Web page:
Covid Analysis in Texas
Top test coverage counties - are the numbers real?
The numbers for test coverage (tests per 100,000 population) for some counties seem too good to be true.
So let’s look into them
Test numbers come from the State Health Department
|Top Ten Texas Counties for Test Coverage|
That certainly raises some issues. 10% of the population tested, and no cases detected? These numbers are from April 13.
For Shackelford county, if we look at the county website, there is a message about testing that states “as of April 13, 7 tests administered, 7 negative test results”. Hmmm…. Seven is a far cry from 333.
For Young county, the state has 267 tests, for about 1.5% coverage. The health authority, Pat Martin, was appointed March 17, as the position had been vacant since last year. On March 24 the county had 28 tests and one positive, but half of those were results pending. On the Graham Regional Medical Center Facebook page, it shows 335 tested, 324 negative, 6 positive, 25 pending as of 4/17. As far back as 4/9 they posted 284 tests. So some serious undercounting by the state. But good job by Young county. However, a death rate of 25% is worrisome. What is that about?
Wichita county. Very nice website, lots of current data. As of 4/17 they have 1717 tests, compared to the state 1581, pretty close.
Martin county. April 3 the county Facebook page shows 25 tests and zero cases.
Victoria county. Health Department Facebook page shows 92 Cases on 4/17, and on their page, from the press conference, they said 1080 tests had been done.
So really, with the exception of Shackelford, the numbers look okay. At least within reason.But what about another extreme? What if there are more cases detected than were tested for?
|Top Ten Texas Counties for Cases per Test|
Andrews County Health Department website as of April 17 shows 84 tested, 19 confirmed. The state only shows one test.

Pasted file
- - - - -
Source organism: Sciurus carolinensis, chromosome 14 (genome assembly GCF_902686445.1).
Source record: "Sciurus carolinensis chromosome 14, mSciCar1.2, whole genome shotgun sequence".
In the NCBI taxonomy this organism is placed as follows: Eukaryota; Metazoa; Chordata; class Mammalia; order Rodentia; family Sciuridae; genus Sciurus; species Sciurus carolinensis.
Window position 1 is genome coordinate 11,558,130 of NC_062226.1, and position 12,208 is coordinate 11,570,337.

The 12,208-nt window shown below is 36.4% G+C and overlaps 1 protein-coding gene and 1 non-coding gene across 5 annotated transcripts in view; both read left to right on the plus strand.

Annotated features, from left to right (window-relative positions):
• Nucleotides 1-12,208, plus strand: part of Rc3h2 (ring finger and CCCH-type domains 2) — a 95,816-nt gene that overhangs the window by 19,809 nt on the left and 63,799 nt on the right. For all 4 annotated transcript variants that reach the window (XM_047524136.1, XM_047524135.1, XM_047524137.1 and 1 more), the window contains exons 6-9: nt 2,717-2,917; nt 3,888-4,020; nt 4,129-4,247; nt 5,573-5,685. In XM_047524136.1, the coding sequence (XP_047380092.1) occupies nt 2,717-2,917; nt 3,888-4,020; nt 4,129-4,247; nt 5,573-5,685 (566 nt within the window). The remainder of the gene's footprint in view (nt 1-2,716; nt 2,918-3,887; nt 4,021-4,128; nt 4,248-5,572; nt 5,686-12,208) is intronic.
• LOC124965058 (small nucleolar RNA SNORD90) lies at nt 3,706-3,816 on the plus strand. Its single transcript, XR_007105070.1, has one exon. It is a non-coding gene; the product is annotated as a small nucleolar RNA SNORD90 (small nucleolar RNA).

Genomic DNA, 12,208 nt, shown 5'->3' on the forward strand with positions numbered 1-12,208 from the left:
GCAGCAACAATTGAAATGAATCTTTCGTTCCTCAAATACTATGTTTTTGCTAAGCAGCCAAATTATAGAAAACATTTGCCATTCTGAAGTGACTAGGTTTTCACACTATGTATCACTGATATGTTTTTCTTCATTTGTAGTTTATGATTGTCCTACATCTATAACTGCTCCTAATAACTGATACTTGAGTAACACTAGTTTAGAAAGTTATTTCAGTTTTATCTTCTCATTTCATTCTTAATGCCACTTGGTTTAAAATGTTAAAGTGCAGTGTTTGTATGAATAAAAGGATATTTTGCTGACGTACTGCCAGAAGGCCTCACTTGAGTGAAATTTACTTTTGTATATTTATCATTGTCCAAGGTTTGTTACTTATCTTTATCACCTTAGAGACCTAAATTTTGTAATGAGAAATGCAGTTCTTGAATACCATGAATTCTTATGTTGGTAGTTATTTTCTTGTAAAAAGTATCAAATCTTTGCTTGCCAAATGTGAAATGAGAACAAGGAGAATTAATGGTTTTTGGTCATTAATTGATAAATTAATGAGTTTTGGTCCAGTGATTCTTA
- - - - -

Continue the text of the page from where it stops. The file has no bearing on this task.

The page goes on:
Hockley county. As far as I can tell, no one has a clue as to how many tests have been done. The county judge complained on Facebook that she doesn’t even get told about positive results in a reliable way. It sounds like a hot mess.
Sherman county. County website only links to state website. Facebook page for Sherman County Emergency Management has some info, but nothing on testing. He seems to pull everything off the state website - I get the impression he is not in the loop.
Moore county. Worrisome story of county judge touting new antibody test. I hope he understands that that test is only useful after the fact - after it is clear you have it. April 15 report from Amarillo TV station shows 145 tests vs. 24 for the state numbers. The Moore county Hospital District shows 99 confirmed cases and 441 tests as of April 18.
So for a fair number of counties, the state test counts are far too low, and for some it appears that no one has a clue as to how nmany test have been run.
Hit rates for testing
So ignoring all the obvious issues with some of the test numbers, let’s look at another question. What fraction of people tested turn up positive? This number will likely fall with time, as testing criteria are loosened and more people are allowed to be tested, and should eventually stabilize somewhere near the fraction who are symptomatic, or somewhat above, assuming that only symptomatic and exposed people get tested.
I don’t believe the tail on this histogram. To me those represent serious undercounting of tests, as I think I demonstrated for a few extreme cases above. What does seem believeable is that for symptomatic people getting a test, about 10% will turn up positive. I think that is a pretty good number. At least for places where the virus is relatively widespread.
In this cut at the data we see a definite correlation between the number of cases found per test, and how complete the testing coverage of a county is. My interpretation is that for most of the left side of the plot, it is simply reflecting testing underreporting. I think the right half is probably closer to reality, and again we see that 10% positive is probably a useful rule of thumb.
So, testing is still a mess, which is very worrisome since fast, accurate testing is crucial for relaxing the stay at home orders, but I think some useful data can be gleaned.